The Hazard of Teetering at the Top and Being Tied to the Bottom: The Interactive Relationship of Power, Stability, and Social Dominance Orientation with Work Stress

@article{Feenstra2014TheHO,
  title={The Hazard of Teetering at the Top and Being Tied to the Bottom: The Interactive Relationship of Power, Stability, and Social Dominance Orientation with Work Stress},
  author={Sanne Feenstra and Jennifer Jordan and Frank Walter and Jin Yan and Janka I. Stoker},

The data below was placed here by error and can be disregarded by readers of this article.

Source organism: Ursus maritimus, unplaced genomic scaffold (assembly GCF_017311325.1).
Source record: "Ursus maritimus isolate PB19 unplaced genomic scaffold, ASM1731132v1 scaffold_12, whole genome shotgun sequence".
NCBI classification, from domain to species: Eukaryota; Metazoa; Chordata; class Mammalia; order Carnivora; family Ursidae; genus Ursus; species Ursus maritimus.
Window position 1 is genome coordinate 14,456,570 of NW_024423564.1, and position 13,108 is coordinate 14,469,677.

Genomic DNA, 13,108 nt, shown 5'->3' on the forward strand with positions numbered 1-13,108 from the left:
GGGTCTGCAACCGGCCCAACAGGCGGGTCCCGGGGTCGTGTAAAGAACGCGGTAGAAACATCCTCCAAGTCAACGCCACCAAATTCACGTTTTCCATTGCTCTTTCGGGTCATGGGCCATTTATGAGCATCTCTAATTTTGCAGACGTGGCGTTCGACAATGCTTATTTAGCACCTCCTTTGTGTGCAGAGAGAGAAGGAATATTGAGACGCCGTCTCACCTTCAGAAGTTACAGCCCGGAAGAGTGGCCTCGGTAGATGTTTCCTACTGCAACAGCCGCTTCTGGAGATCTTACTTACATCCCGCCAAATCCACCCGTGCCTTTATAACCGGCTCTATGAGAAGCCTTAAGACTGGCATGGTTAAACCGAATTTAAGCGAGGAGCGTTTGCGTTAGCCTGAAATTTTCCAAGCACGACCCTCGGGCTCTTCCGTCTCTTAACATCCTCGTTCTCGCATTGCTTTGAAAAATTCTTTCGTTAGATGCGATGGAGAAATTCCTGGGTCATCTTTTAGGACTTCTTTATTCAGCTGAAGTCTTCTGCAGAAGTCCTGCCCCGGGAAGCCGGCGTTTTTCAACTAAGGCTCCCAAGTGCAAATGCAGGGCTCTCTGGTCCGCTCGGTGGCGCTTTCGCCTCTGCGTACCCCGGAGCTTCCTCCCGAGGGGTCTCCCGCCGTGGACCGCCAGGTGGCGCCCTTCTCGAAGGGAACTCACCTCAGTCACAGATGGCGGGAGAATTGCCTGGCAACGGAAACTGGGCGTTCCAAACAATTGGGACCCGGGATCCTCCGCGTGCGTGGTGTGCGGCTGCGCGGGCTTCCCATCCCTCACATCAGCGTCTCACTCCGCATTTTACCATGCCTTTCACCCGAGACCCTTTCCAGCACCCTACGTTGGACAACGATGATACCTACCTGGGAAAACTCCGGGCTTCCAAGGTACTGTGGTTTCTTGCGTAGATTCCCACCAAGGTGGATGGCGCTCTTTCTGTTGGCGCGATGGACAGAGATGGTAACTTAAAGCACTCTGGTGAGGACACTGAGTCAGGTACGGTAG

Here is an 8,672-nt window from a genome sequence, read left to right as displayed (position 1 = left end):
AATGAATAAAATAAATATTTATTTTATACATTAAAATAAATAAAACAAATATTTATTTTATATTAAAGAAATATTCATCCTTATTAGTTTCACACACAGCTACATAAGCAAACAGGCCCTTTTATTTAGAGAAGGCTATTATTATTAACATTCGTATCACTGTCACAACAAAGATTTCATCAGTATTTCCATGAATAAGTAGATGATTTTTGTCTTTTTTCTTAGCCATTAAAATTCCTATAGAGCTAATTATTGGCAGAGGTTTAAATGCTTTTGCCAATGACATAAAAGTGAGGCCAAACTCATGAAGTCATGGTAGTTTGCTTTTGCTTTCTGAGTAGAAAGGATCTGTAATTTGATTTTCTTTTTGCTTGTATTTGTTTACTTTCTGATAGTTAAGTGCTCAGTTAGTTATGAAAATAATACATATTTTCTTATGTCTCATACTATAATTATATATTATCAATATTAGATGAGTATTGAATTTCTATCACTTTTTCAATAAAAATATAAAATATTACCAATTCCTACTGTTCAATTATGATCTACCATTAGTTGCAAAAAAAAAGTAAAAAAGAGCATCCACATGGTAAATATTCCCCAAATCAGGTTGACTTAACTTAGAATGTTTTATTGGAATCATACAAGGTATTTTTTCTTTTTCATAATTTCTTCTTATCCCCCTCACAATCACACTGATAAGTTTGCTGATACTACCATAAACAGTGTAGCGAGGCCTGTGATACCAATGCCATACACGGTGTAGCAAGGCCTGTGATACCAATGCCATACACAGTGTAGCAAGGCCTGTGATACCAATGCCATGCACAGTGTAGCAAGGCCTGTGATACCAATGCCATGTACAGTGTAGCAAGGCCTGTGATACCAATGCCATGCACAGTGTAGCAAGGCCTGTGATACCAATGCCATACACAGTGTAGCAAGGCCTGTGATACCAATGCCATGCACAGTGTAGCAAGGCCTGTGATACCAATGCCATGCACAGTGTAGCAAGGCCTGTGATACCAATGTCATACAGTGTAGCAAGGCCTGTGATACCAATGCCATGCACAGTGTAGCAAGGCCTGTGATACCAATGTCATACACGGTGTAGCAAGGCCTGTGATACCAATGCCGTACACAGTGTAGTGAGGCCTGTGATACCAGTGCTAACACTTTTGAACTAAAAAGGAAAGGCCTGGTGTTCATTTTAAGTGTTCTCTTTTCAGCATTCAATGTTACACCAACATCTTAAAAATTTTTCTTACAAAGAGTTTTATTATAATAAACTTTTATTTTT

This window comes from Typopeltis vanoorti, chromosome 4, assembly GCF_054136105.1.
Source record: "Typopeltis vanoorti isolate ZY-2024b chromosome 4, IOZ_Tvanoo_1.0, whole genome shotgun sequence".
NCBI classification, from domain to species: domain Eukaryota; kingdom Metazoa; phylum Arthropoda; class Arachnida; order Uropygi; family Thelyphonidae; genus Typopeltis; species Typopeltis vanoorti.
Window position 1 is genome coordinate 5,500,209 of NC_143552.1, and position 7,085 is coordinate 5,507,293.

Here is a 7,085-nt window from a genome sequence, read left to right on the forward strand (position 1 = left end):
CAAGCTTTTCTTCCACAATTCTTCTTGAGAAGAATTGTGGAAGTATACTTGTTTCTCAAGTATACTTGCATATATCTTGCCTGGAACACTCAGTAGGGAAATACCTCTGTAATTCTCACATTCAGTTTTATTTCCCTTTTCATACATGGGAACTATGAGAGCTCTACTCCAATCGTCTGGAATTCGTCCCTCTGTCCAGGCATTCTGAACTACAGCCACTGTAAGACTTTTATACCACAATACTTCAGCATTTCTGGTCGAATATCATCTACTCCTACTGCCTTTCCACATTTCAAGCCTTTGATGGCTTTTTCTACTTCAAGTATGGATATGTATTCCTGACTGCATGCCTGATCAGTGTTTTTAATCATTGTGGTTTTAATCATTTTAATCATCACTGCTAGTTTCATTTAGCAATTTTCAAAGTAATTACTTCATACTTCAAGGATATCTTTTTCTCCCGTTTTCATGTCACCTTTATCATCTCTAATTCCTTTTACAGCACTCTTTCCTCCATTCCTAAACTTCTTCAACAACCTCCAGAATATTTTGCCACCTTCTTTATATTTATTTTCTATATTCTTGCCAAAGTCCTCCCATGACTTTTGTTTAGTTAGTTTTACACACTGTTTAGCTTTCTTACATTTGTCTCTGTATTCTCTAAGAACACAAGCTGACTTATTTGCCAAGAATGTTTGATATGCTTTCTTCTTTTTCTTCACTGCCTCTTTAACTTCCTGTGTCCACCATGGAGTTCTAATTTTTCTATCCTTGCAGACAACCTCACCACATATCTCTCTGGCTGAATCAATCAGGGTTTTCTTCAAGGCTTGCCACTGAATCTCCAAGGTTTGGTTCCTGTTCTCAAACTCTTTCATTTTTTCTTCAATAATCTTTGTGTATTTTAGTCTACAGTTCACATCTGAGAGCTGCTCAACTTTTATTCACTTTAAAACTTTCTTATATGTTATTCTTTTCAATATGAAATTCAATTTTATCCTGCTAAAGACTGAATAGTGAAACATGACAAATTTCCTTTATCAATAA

journal={Applied Psychology},
  year={2014},
  volume={66},
  pages={653–673}
}
This study examines the roles of power, stability, and social dominance orientation (SDO) for work stress. Initial laboratory research has demonstrated that power and the stability of one's power position interact to influence stress. Using a sample of Chinese managers, we replicate and extend this finding in an organisational field setting, illustrating that the interactive role of power and stability hinges on individuals' SDO. Individuals higher (but not lower) in SDO experienced more work… 
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